August 2018 was a relatively innocuous patching month, although the final resolution to the August problems didn’t appear until late Friday night just
August 2018 was a relatively innocuous patching month, although the final resolution to the August problems didn’t appear until late Friday night just as the month was coming to a close — on a three-day weekend in the US.
We’ve seen the same pattern repeat itself almost every month since the beginning of the year: The first round of Microsoft security patches (notably including Win10 patches) introduce bugs, while subsequent rounds of patches each month squash most of them. If we’re lucky.
Sometimes the fixes come in second or third cumulative updates. Sometimes they come in Monthly Rollup Previews — a heinous practice. In either case, a significant group of first-round patchers get hit. Their more cautious brethren sit and watch, listen to the screams of pain, and wait for the all-clear.
If you remain resolute in your belief that Microsoft’s way is the best way, then by all means, I urge you to install all of the updates as soon as they’re available. That way you can tell us what went wrong. Use your phone.
If you’re just a tad skittish — those who learn from the past aren’t doomed to repeat it, eh? — I recommend you turn off Automatic Updating, just for a while.
How to block Windows Update
The methods for blocking Windows Update are pretty straightforward.
If you’re using Windows 7 or 8.1, click Start > Control Panel > System and Security. Under Windows Update, click the “Turn automatic updating on or off” link. Click the “Change Settings” link on the left. Verify that you have Important Updates set to “Never check for updates (not recommended)” and click OK.
If you’re using Windows 10 Pro version 1703, 1709, or 1803, and Microsoft doesn’t change its mind again, you can use Windows’ built-in tools to hold off on the looming patches — just follow Steps 7 and 8 in 8 steps to install Windows 10 patches like a pro. Other Windows 10 users, including all Win10 Home owners, aren’t quite so lucky, but the general “metered connection” approach is detailed in Woody’s Win10Tip: Block forced Windows updates.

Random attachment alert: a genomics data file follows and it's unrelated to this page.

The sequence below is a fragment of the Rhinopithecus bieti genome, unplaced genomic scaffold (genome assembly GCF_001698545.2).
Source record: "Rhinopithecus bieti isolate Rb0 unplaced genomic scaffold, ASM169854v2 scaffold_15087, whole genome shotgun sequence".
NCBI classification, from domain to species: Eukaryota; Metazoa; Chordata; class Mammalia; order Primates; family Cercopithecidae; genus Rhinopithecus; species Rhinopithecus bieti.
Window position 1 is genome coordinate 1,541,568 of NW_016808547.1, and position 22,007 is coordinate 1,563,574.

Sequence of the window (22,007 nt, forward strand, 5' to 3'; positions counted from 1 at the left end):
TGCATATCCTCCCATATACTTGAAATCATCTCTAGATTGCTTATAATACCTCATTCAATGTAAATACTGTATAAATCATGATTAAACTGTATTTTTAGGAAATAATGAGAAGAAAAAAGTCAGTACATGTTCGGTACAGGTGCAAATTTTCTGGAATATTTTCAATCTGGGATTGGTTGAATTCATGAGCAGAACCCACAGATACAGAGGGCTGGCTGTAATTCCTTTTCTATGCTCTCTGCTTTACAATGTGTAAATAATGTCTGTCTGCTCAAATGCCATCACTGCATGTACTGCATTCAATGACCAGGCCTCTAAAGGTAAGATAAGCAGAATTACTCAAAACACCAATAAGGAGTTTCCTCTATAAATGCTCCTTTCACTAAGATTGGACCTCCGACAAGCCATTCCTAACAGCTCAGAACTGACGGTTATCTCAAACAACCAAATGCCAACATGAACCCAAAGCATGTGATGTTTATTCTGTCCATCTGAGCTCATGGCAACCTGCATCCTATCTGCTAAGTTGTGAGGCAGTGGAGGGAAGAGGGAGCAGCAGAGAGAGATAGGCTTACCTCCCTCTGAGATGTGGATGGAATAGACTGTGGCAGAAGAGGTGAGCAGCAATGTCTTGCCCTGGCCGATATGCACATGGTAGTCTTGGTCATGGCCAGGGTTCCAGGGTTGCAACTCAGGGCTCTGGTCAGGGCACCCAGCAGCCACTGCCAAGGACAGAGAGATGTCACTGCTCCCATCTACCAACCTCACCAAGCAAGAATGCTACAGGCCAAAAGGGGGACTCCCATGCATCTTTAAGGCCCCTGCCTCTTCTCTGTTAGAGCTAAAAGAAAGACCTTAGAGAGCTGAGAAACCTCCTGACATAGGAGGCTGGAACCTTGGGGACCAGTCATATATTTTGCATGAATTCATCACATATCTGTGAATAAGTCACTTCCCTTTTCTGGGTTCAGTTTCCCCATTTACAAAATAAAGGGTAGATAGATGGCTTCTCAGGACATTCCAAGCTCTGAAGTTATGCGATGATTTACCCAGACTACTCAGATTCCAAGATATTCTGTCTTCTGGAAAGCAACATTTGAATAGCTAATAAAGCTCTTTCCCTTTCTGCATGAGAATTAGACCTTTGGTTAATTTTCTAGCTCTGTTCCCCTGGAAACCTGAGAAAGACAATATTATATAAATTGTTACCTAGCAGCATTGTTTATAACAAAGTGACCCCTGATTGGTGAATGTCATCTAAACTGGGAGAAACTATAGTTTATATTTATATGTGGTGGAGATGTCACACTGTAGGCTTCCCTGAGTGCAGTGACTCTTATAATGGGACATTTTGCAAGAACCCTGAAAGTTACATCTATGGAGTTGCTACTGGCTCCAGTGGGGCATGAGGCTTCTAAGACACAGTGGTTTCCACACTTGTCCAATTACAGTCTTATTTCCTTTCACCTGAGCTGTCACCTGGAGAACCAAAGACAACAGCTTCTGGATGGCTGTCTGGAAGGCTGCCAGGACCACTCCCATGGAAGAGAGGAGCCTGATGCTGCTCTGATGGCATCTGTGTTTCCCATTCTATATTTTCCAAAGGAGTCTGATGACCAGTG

If you’re a Paranoid Pro, it’d be wise to use both the Update advanced options approach and the metered connection approach. You can never have too much protection.
To keep your machine on 1703 or 1709 — and avoid 1803, for the meantime — follow the detailed steps in How to block the Windows 10 April 2018 Update, version 1803, from installing. Yes, Microsoft has ignored those settings on some machines, but using all of the tricks — even setting Pro machines to metered connection — seems to block the forced march.
Microsoft has vowed that it will stop dishing out security patches for Win10 1703 next month — although it isn’t clear if the flow will stop with the first (buggy?) round of cumulative updates, or if the bugs will be bad enough that Microsoft will be shamed into releasing a second or third round of 1703 cumulative updates in October.
Those of us who are still using 1703 will have to decide next month whether we’re going to jump to 1709, 1803, or maybe even 1809. But that’s a decision for another day.
We’re at MS-DEFCON 2 on the AskWoody Lounge.